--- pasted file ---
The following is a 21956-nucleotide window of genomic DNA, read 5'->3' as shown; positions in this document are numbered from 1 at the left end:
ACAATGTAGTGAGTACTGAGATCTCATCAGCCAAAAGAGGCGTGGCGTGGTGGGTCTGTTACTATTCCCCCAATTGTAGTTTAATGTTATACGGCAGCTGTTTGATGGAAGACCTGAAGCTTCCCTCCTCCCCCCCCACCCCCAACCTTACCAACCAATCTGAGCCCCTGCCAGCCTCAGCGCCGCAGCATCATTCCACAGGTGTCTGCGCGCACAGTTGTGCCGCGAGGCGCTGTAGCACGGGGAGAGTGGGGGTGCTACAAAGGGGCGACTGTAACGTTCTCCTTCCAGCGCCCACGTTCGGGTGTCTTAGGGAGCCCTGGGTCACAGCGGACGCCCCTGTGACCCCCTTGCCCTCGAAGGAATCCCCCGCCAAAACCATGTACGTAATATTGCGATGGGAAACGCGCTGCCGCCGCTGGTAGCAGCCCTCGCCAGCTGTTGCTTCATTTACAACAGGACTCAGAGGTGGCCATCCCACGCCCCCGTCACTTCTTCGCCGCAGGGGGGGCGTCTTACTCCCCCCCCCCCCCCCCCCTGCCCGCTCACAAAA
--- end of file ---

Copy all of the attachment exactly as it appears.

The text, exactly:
The following is a 21956-nucleotide window of genomic DNA, read 5'->3' as shown; positions in this document are numbered from 1 at the left end:
ACAATGTAGTGAGTACTGAGATCTCATCAGCCAAAAGAGGCGTGGCGTGGTGGGTCTGTTACTATTCCCCCAATTGTAGTTTAATGTTATACGGCAGCTGTTTGATGGAAGACCTGAAGCTTCCCTCCTCCCCCCCCACCCCCAACCTTACCAACCAATCTGAGCCCCTGCCAGCCTCAGCGCCGCAGCATCATTCCACAGGTGTCTGCGCGCACAGTTGTGCCGCGAGGCGCTGTAGCACGGGGAGAGTGGGGGTGCTACAAAGGGGCGACTGTAACGTTCTCCTTCCAGCGCCCACGTTCGGGTGTCTTAGGGAGCCCTGGGTCACAGCGGACGCCCCTGTGACCCCCTTGCCCTCGAAGGAATCCCCCGCCAAAACCATGTACGTAATATTGCGATGGGAAACGCGCTGCCGCCGCTGGTAGCAGCCCTCGCCAGCTGTTGCTTCATTTACAACAGGACTCAGAGGTGGCCATCCCACGCCCCCGTCACTTCTTCGCCGCAGGGGGGGCGTCTTACTCCCCCCCCCCCCCCCCCCTGCCCGCTCACAAAA